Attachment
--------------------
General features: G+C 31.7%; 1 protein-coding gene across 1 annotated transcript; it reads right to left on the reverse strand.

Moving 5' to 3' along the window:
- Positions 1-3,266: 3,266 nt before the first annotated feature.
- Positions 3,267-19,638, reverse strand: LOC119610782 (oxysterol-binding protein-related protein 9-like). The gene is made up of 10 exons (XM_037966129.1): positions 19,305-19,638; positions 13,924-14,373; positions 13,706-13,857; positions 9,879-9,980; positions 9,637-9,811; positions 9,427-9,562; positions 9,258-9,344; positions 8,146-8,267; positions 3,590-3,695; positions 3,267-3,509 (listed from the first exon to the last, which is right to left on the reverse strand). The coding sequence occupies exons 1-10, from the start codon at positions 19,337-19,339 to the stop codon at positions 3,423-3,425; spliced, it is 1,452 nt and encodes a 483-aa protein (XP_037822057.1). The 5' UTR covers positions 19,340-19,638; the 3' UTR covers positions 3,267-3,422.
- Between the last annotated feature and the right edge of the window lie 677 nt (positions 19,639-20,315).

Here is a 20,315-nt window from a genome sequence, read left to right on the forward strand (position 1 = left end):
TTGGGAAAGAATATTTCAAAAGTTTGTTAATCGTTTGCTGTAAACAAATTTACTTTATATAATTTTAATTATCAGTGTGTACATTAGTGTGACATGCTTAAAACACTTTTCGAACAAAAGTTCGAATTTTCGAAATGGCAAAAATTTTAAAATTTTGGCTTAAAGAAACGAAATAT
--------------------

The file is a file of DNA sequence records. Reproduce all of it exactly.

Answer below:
General features: G+C 31.7%; 1 protein-coding gene across 1 annotated transcript; it reads right to left on the reverse strand.

Moving 5' to 3' along the window:
- Positions 1-3,266: 3,266 nt before the first annotated feature.
- Positions 3,267-19,638, reverse strand: LOC119610782 (oxysterol-binding protein-related protein 9-like). The gene is made up of 10 exons (XM_037966129.1): positions 19,305-19,638; positions 13,924-14,373; positions 13,706-13,857; positions 9,879-9,980; positions 9,637-9,811; positions 9,427-9,562; positions 9,258-9,344; positions 8,146-8,267; positions 3,590-3,695; positions 3,267-3,509 (listed from the first exon to the last, which is right to left on the reverse strand). The coding sequence occupies exons 1-10, from the start codon at positions 19,337-19,339 to the stop codon at positions 3,423-3,425; spliced, it is 1,452 nt and encodes a 483-aa protein (XP_037822057.1). The 5' UTR covers positions 19,340-19,638; the 3' UTR covers positions 3,267-3,422.
- Between the last annotated feature and the right edge of the window lie 677 nt (positions 19,639-20,315).

Here is a 20,315-nt window from a genome sequence, read left to right on the forward strand (position 1 = left end):
TTGGGAAAGAATATTTCAAAAGTTTGTTAATCGTTTGCTGTAAACAAATTTACTTTATATAATTTTAATTATCAGTGTGTACATTAGTGTGACATGCTTAAAACACTTTTCGAACAAAAGTTCGAATTTTCGAAATGGCAAAAATTTTAAAATTTTGGCTTAAAGAAACGAAATAT